William-Adolphe Bouguereau (French, 1825-1905)

Bouguereau was an academic painter who focused on mythology, classical imagery, and the female body. As the symbol of the official Paris salon, he was seen as the enemy by the Impressionists and burgeoning avant-garde Modernists. Because of this, his work fell out of favor for decades in favor of experimentation, but was picked up again in the 1980s when artists became interested in a return to the figure. The artist’s photographer for this work may be the Firmin and Charles Gillot family, a father and son who were inventors and engravers in Paris and helped design the photoengraving process.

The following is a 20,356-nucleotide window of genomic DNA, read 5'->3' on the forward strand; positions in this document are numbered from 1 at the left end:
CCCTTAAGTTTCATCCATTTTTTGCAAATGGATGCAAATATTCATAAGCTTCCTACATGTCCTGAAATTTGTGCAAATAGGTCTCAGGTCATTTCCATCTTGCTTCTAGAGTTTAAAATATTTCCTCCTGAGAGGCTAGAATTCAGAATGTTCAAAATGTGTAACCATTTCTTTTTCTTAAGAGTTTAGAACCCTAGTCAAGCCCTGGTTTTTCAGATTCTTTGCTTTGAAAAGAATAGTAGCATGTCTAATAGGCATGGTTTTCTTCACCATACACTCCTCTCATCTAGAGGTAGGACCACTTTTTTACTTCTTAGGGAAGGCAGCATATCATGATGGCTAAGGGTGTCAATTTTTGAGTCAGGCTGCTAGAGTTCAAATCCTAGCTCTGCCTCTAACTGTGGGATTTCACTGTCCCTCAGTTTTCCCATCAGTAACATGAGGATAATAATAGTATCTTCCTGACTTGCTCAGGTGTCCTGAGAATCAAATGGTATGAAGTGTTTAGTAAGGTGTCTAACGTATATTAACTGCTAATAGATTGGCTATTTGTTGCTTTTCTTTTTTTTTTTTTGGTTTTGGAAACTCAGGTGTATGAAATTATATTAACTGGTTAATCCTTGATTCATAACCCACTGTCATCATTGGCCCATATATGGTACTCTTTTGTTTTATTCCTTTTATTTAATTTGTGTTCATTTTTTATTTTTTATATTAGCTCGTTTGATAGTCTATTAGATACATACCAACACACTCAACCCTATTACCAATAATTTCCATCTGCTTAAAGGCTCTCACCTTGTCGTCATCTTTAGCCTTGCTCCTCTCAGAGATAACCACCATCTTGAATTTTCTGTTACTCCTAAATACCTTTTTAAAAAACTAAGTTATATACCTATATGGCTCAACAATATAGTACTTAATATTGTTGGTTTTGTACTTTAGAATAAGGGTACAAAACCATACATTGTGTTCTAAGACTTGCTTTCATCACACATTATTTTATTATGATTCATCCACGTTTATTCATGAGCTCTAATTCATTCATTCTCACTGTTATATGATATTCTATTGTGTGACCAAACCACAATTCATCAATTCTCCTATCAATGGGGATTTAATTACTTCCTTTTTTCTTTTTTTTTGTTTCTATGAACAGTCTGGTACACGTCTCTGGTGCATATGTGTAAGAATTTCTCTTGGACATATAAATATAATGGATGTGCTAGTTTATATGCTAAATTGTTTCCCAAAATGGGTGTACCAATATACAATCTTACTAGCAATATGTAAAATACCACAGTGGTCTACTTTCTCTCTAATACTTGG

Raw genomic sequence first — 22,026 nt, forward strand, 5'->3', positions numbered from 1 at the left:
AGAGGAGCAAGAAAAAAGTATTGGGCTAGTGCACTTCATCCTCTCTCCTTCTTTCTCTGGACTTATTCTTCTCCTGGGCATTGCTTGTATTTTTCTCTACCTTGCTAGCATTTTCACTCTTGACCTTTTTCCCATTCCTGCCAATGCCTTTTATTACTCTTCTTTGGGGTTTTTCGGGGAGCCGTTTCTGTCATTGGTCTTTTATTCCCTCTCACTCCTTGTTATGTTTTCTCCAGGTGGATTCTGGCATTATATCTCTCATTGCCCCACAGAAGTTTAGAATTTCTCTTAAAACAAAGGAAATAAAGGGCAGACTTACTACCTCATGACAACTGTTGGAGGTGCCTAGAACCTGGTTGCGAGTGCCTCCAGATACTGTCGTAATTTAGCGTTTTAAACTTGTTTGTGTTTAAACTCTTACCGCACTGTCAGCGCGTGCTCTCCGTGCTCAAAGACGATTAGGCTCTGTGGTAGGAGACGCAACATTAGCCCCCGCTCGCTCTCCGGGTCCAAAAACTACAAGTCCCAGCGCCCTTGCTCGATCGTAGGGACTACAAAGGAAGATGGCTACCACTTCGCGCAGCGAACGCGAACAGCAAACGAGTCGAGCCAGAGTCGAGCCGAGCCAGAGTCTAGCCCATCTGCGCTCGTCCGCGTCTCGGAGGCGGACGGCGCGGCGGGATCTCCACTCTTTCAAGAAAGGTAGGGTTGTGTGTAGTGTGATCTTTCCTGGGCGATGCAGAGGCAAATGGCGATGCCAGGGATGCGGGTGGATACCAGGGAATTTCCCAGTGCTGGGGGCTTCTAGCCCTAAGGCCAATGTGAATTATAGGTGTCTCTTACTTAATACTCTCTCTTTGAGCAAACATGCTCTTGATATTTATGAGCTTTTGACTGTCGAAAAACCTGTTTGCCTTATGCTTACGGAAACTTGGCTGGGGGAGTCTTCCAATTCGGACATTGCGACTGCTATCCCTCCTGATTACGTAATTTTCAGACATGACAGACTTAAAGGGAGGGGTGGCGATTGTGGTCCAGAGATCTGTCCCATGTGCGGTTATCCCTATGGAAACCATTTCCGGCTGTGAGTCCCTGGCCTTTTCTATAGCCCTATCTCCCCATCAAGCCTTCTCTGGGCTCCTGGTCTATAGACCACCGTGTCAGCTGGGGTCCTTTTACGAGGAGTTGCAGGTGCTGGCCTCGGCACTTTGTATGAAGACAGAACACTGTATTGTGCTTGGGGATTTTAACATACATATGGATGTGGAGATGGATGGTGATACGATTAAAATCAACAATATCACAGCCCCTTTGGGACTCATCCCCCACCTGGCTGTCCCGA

Bouguereau attended the École des Beaux-Arts and also studied anatomy, archeology, and historical costuming. He was greatly inspired by Renaissance artists and strived to similarly portray the human figure with such skill. He gained a reputation throughout Europe and undertook artwork for royalty and aristocracy. He often painted women with classical, mythological, historical, or religious significance as was popular at the time. He received many honors and was known to have painted over 800 works, although many are today lost. Hugely successful, avant-garde artists rebelled against his style, calling works Bouguereauté if they relied on slick, artificial surfaces.